We cannot use social engineering to deal with mitigating these aggression-producing factors. The 20th century was rife with Second Wave experiments in which wealth (“throw money at it,” as in politics) and force (nations using brute force to influence or conquer other nations) were used as the agents of social change. Big government characterized by infamous tax-and-spend liberalism was the mass-ified approach to problem solving that was tried and found wanting. It turns out that as people, values, ideals, businesses, goals, backgrounds and most other aspects of life diversify, one-size-fits-all mass approaches are rendered less and less capable of addressing social ills with any degree of success. Solutions being benevolently handed to us from all-knowing political father figures was an all-too-prevalent 20th century paternalistic illusion. The cynicism and social symptomatology of the last two decades of the century reflected just how well this illusion was translated into reality: it wasn’t.
The 20th century was rife with Second Wave experiments in which (the political favorite) 'throw money at it' was tried and failed
We need a solution that satisfies both sides, that empowers both responsibility and compassion, that transcends the right-left continuum, and that comes from individual choice, not tax-and-spend social engineering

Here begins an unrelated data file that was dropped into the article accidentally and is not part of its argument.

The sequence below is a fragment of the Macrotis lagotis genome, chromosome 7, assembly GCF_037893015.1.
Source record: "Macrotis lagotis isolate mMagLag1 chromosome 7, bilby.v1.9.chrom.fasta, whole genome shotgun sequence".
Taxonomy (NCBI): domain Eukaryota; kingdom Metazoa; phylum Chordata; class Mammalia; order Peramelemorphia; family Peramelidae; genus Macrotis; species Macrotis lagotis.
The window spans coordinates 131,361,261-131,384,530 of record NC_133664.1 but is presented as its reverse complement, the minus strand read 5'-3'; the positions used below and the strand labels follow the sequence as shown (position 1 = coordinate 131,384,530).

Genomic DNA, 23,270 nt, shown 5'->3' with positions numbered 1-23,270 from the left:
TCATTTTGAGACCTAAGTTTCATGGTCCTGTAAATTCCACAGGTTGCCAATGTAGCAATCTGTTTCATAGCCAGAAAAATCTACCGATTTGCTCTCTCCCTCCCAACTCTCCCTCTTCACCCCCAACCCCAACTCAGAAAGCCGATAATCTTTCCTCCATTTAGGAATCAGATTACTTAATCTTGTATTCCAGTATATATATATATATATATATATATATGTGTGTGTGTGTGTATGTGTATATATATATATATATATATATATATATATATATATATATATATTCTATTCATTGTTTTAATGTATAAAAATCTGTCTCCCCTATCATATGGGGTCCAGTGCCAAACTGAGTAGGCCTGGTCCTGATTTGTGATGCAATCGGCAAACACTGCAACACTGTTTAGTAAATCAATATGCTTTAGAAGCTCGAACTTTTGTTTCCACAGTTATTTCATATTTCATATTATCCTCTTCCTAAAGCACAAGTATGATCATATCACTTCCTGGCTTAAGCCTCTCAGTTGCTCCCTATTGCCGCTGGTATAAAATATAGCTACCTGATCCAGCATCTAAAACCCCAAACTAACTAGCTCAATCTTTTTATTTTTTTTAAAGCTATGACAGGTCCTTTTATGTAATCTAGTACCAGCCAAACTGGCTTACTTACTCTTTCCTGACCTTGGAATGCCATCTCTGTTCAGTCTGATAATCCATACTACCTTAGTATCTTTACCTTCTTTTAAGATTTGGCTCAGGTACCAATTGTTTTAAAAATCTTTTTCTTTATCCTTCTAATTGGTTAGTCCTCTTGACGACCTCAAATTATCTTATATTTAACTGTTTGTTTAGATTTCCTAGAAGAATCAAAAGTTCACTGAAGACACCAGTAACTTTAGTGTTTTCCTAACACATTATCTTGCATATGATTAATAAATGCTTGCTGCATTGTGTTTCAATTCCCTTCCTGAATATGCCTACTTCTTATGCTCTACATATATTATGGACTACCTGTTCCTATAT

So if top-down social engineering isn’t going to save us, then what about bottom-up individual responsibility expressed in Third Wave social movements in which each person and family does everything it can to make itself Third Wave compatible, using high quality knowledge-power rather than lower quality power to make relationships, communications, neighborhoods, and communities work effectively? Yes, that can work.
And since Second Wave authoritarian, hierarchical contexts have been malfunctioning in business, families, spousal relationships, parental relationships, and international relationships as we transition into the Third Wave, does this mean that it is time that new, ecological-holistic-paradigm-aligned, Third Wave knowledge replaces the old, mechanistic-reductionistic-paradigm-aligned, Second Wave authoritarian and hierarchical approaches in society? Yes. And does this mean that democracy and peace were difficult and unlikely in the Second Wave 20th century in which authoritarian approaches dominated, but that democracy, if experienced from day one in win-win authoritative (rather than win-lose permissive or authoritarian) upbringings, will finally begin to function effectively in the 21st century, since it will be natural for democratically raised people to enter into win-win democratic relationships in national and international politics?
Yes. Does this even mean that the corrupt political practices—always operating in the gray areas, the gridlock, and the polarized, divisive Culture War fights of late 20th and early 21st century politics will give way to a kinder and gentler 21st century politics? Only if the win-lose, authoritarian lifestyles of the 20th century are replaced by democratic lifestyles in the 21st century.
The pushmi-pullyu: a perfect symbol for the polarized, divisive Culture War fights of late 20th and early 21st century politics which led to little but gridlocked stalemate
There are three necessary ingredients to a peaceful 21st century, the first two of which are extensively covered in Toffler books, and the third of which in subtly implied as subtext, but not really dealt with directly—however, we will do that here: